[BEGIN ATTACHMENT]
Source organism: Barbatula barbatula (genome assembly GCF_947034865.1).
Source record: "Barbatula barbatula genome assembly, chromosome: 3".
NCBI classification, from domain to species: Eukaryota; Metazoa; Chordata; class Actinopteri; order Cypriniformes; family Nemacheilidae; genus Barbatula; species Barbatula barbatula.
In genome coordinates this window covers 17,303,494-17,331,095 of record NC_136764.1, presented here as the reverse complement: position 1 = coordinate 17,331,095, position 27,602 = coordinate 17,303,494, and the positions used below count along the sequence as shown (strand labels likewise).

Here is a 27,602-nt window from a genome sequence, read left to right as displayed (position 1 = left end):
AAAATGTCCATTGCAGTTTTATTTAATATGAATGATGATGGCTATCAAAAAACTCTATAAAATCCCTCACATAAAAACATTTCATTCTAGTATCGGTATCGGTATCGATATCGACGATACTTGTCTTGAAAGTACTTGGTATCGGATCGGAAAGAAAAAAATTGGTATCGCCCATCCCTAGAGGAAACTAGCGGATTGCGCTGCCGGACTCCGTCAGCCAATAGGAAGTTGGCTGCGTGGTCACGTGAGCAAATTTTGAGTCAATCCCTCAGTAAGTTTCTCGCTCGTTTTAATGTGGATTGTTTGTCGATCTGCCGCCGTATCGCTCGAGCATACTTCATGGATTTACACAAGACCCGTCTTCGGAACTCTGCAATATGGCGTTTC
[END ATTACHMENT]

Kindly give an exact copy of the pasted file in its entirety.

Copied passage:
Source organism: Barbatula barbatula (genome assembly GCF_947034865.1).
Source record: "Barbatula barbatula genome assembly, chromosome: 3".
NCBI classification, from domain to species: Eukaryota; Metazoa; Chordata; class Actinopteri; order Cypriniformes; family Nemacheilidae; genus Barbatula; species Barbatula barbatula.
In genome coordinates this window covers 17,303,494-17,331,095 of record NC_136764.1, presented here as the reverse complement: position 1 = coordinate 17,331,095, position 27,602 = coordinate 17,303,494, and the positions used below count along the sequence as shown (strand labels likewise).

Here is a 27,602-nt window from a genome sequence, read left to right as displayed (position 1 = left end):
AAAATGTCCATTGCAGTTTTATTTAATATGAATGATGATGGCTATCAAAAAACTCTATAAAATCCCTCACATAAAAACATTTCATTCTAGTATCGGTATCGGTATCGATATCGACGATACTTGTCTTGAAAGTACTTGGTATCGGATCGGAAAGAAAAAAATTGGTATCGCCCATCCCTAGAGGAAACTAGCGGATTGCGCTGCCGGACTCCGTCAGCCAATAGGAAGTTGGCTGCGTGGTCACGTGAGCAAATTTTGAGTCAATCCCTCAGTAAGTTTCTCGCTCGTTTTAATGTGGATTGTTTGTCGATCTGCCGCCGTATCGCTCGAGCATACTTCATGGATTTACACAAGACCCGTCTTCGGAACTCTGCAATATGGCGTTTC